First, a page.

Obtaining a trademark registration ‘®’ for your brand seems easy. Based on eleven questions, we will highlight below the main points of attention that must be carefully considered when protecting your brand as a trademark, before filing and after registration of your brand as a trademark.
(1) What can be protected as a trademark?
Any sign that can distinguish the goods and/or services of a company from those of other companies.
Any sign that can distinguish the goods and/or services of a company from those of other companies can be protected as a trademark. Not only words (name of product, service or company), images (logo, appearance of packaging, magazine cover), numbers or combinations thereof, but also colors, slogans, patterns, position on a product, movement of the brand, combination of images and sound (multimedia) and holographic features (hologram) and the shape of the goods or packaging can be trademarks. In consultation with you, we will determine which distinctive signs are best registered as a trademark.
Examples of a trademark
Device mark with word in
Device mark in color
Logo in color
Device mark in black-and-white
Shape of the good
Appearance of packaging
(2) Is each sign suitable to be protected as a trademark?
Certain signs can be refused by the official trademark authorities as a trademark. For example, a sign can be refused as a trademark due to lack of distinctive character.
The official trademark authorities have the authority to refuse certain signs to register as a trademark. The main grounds on which a trademark application can be refused are the following:
- the sign lacks of any distinctive character and/or is descriptive for the goods and/or services concerned: for example the name COMPUTERSHOP for a store selling computers;
- the sign is contrary to public policy or to accepted principles of morality: for example racist statements or obscene images;
- the sign is liable to mislead the public: for example, the depiction of a COW for vegetable margarine.
In most countries, third parties can oppose the registration of a trademark in the relevant trademark register by filing opposition with the official trademark authorities. Generally, opposition can be filed after the trademark application has been published.
(3) In which countries should your brand be protected as a trademark?
In principle, a brand is only eligible to be protected as a trademark in a country in which it is registered as a trademark.
The exclusive right to a trademark is in principle obtained by the first filing and registration in the trademark register and not by the first use of a trademark. Registering your brands as trademarks is therefore a necessary step to obtain the rights to your distinctive signs and to prevent infringement.
Registration of a brand as a trademark starts in most cases with a trademark application in the Benelux.
Brand protection outside the Benelux can be obtained in three ways:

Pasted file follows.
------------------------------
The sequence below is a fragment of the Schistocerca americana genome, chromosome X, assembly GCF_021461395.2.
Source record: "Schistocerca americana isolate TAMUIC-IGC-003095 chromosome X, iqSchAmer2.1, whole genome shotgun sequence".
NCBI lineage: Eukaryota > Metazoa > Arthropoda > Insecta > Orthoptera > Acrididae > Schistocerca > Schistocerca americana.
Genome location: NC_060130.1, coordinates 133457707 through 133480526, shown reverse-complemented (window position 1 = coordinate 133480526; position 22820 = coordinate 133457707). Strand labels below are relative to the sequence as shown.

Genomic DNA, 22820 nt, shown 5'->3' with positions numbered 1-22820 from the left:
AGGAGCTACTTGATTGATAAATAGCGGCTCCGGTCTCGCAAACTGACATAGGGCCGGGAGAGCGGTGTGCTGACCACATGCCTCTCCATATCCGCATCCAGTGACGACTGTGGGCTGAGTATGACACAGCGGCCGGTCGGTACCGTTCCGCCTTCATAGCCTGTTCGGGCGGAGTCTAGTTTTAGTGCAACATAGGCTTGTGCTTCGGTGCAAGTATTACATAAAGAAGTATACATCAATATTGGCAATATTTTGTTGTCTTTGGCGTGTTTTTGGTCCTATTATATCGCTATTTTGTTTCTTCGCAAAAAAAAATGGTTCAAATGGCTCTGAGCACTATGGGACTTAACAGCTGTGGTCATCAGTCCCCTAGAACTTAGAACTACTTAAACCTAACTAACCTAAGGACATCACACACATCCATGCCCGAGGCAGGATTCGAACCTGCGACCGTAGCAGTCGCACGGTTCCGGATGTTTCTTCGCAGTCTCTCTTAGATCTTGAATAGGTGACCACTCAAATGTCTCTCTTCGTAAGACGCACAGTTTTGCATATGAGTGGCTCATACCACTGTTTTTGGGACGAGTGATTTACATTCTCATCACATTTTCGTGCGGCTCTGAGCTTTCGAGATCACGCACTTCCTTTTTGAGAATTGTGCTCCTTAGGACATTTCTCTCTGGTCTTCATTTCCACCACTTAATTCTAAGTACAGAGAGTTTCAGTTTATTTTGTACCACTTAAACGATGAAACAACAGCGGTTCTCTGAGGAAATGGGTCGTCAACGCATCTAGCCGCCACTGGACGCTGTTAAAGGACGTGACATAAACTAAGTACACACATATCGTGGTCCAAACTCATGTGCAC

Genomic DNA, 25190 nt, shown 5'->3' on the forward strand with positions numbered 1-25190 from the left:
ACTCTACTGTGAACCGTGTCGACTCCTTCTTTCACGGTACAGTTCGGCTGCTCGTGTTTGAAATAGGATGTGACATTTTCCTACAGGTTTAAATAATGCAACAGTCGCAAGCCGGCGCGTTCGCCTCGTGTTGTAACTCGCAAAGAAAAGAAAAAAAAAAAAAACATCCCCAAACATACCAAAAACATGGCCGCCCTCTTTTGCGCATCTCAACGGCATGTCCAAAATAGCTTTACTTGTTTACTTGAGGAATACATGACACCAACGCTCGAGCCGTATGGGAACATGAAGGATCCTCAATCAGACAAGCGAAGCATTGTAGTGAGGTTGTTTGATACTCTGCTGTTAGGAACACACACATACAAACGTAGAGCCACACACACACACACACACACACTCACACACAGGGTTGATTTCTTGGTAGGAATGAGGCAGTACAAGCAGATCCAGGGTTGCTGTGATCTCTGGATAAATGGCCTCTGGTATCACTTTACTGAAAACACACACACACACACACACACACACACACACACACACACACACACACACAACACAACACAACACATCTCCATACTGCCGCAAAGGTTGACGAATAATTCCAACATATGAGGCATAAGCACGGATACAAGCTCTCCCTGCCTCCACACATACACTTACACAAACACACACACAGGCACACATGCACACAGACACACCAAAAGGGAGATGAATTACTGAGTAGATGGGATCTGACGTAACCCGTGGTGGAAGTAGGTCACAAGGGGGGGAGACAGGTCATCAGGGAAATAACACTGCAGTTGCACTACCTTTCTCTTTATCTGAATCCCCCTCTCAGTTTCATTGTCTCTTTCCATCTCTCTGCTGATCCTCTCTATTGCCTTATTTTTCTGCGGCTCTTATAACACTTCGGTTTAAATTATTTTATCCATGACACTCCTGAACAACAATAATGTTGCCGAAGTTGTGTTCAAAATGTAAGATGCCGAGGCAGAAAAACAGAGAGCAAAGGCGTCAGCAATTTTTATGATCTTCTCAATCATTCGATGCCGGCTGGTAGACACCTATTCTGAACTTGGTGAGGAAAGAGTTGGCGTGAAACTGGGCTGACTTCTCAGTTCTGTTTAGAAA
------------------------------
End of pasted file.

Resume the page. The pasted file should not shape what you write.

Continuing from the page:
It is not necessary to register your brand as a trademark in all relevant countries at the same time. After the first filing of the trademark in, for example, the Benelux, you have a maximum period of six months counting from the filing date in the Benelux to consider filing your brand as a trademark in the relevant countries outside the Benelux in which it should be protected as a trademark as well. This is the right of priority. By claiming priority the filing of your brand as a trademark in the relevant countries outside the Benelux will obtain the same protection date as the filing date of the trademark application in the Benelux.
After your brand has been registered as a trademark, we recommend to use the ‘®’ symbol next to your brand to indicate that it is a registered trademark. However, before filing your brand as a trademark, it is important to conduct an availability search first.
Registration company register Chamber of Commerce / Domain name registration
Many entrepreneurs wrongly believe that a registration in the company register of the Chamber of Commerce or registering a domain name is a sufficient basis to take legal actions against third parties.
In principle, however, a company name right is a much more limited right than a trademark right and can only be invoked against the use of a closely similar company name (or brand) for similar activities within the (geographical) area where the company name is actually used (the company has customers or actively acquiring customers). A Benelux trademark, on the other hand, is not only valid for the entire Benelux, but does not have to be genuine used during the first five years after the registration date in order to still be able to act against an identical or similar sign in the Benelux.
A domain name is in fact no more than an address on the internet. In principle, no action can be taken based solely on a domain name against a third party who will use an identical or similar sign in, for example, the Benelux for identical or similar goods and/or services. This can be prevented by registering your brand as a trademark in the Benelux.
(4) Is your brand still available?
Conducting the relevant searches must show if your brand is still available as a trademark. Without conducting any relevant search it is difficult to assess the availability of a brand as a trademark and would it be most likely that older rights of third parties might be infringed.
Without conducting the relevant searches prior to the filing of a brand as a trademark makes the availability of a brand as a trademark difficult to assess and, consequently, it would be most likely that older rights of third parties might be infringed. There are several types of searches, including identical and similarity trademark searches, company name searches and in use searches.
The purpose of conducting the relevant searches prior to the filing of a brand as a trademark is to minimize the potential risks of conflicts with owners of older rights. It is our experience that our searches provide a good insight into these potential risks and based on our searches a well-considered decision about the choice of a new brand can be taken. However, no hundred percent certainty can be given. The main reasons for this are that the information we receive is not completely up-to-date and may also be incomplete. In addition, despite our experience and expertise, the final judgment on the cited trademarks and company names remains subjective. Therefore, we cannot accept any liability for any damages resulting from these restrictions.